When I was a child fathers worked 9-5 and read the Globe and Mail, mothers worked in the home making everything we needed appear like magic, and children spent summers at the cottage or at camp.
On the last day of the year at Rolph Road Elementary School we sweltered in classrooms not built for summer use and watched the clock. At recess autograph books were signed (I made you look, I made you stare, I made the barber cut your hair) and addresses were exchanged with promises to write.
The bell rang and I was free! After an endless wait of an hour father was home, the car was stuffed with necessities and we headed north.
Leaside became a far away land as radio and television reception was limited to CKLY Lindsay featuring the noon obituaries and snowy Barrie CKVR TV.
Father left each Sunday evening for home and returned on Friday night with the Loblaws items on mother’s shopping list. Fresh food in farm country was rare.
Rolph Road friendships carried on by mail at five cents a letter. Missives travelled between Muskoka, Severn River, Lake Simcoe and the Kawarthas. We discovered each other beyond the restraints of school. As a gravel road lakefront cottager I marvelled reading about Lake Simcoe cottages built in rows on paved streets.
The only bell I heard all summer was the fire bell the night the resident drunk burned down his cottage. Shirts and shorts that were a bit big in June soon became too small and the annual cousin-to-cousin hand–me–downs began.
I could read for hours without being asked if my homework was done. I could develop and test my standards for myself and not worry about failing someone else’s. I believe most cottage kids, if asked what they were like at a particular age, would flash back to a cottage memory.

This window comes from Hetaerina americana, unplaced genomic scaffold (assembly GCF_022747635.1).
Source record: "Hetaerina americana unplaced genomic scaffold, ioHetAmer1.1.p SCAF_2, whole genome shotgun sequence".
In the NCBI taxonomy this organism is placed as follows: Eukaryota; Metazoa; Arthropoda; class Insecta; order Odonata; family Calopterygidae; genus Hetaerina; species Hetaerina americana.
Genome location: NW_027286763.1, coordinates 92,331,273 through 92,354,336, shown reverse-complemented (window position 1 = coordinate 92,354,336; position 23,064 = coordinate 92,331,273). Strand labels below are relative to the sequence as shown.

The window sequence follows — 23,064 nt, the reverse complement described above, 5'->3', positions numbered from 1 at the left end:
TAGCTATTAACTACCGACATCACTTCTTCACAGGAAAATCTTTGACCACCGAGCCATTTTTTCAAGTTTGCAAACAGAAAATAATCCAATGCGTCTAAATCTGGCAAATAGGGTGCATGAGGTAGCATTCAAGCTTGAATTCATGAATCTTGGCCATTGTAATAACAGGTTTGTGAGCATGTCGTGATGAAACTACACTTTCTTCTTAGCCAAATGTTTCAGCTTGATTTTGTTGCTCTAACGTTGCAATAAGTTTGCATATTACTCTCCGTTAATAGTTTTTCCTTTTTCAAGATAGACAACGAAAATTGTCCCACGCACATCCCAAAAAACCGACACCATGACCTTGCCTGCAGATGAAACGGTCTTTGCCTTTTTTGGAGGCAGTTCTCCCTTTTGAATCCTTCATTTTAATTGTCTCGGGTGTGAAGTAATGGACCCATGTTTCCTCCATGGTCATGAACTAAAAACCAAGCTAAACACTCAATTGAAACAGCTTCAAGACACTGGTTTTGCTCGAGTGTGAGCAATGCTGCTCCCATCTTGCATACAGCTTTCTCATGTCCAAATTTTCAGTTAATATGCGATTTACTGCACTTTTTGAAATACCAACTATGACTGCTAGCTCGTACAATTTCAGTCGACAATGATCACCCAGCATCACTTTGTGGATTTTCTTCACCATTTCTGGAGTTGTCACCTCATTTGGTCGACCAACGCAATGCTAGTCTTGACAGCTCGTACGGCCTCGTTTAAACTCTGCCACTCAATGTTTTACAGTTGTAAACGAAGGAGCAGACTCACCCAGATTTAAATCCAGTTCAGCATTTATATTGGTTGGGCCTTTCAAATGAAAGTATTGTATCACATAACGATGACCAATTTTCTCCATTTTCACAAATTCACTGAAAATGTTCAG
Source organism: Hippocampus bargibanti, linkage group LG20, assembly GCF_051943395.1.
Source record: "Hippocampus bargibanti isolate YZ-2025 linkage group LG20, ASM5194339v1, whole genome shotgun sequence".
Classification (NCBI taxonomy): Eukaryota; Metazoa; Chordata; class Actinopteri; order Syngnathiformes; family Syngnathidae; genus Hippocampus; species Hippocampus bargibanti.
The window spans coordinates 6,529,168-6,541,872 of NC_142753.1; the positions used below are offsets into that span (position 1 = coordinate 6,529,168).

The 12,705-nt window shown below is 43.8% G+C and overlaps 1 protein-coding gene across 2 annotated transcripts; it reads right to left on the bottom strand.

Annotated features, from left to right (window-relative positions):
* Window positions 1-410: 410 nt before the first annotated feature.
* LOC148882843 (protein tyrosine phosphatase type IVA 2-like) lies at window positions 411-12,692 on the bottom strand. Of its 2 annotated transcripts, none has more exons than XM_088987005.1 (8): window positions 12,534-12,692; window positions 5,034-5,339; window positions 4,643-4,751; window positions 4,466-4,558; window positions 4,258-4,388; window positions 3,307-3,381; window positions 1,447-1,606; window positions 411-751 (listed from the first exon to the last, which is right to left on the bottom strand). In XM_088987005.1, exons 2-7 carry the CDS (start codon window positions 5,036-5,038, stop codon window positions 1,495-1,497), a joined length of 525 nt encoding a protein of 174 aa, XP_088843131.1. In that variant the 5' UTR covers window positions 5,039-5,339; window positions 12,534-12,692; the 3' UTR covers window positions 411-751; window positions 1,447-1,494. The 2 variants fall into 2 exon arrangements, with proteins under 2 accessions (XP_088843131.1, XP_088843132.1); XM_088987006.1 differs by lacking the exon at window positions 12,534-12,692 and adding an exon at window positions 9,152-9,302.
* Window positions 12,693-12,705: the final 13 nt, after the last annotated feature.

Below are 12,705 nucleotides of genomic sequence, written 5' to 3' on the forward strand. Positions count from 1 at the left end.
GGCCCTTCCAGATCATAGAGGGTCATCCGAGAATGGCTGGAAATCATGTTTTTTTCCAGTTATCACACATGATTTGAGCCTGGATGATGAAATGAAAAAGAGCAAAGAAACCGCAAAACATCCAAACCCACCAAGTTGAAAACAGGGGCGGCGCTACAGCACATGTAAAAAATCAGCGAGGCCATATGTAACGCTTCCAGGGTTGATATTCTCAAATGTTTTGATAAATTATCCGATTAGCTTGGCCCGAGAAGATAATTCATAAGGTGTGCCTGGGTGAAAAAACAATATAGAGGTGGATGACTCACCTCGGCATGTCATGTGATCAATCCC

Mention of the CNE signaled that the end was near. The first day back at Rolph, tanned and taller, we wore new proper and practical school wardrobes. Except for Myra Nicholson, whose mother gave her a clothing budget to buy what she wanted. Even for Myra it was skirts only.
Our clothes immediately altered the way we moved and sat. We lined up, kept quiet, sat in rows and folded our hands on the desk.
Much has changed. With two career parents, my youngest cottage cousins only come up on weekends and spend the weekdays at a series of camps that reflect expectations as much as talent (hockey, riding, soccer). At the cottage they are watched by nannies.
My hard Rolph desk plus the skirt and leather shoes felt inflexible and restrictive. Was it the garments or was it the awareness that another year of tight rules, era values and expectations had started? In the words of fellow cottage kid Neil Young,
There is a town in north Ontario,
With dream comfort memory to spare,
And in my mind
I still need a place to go,
All my changes were there.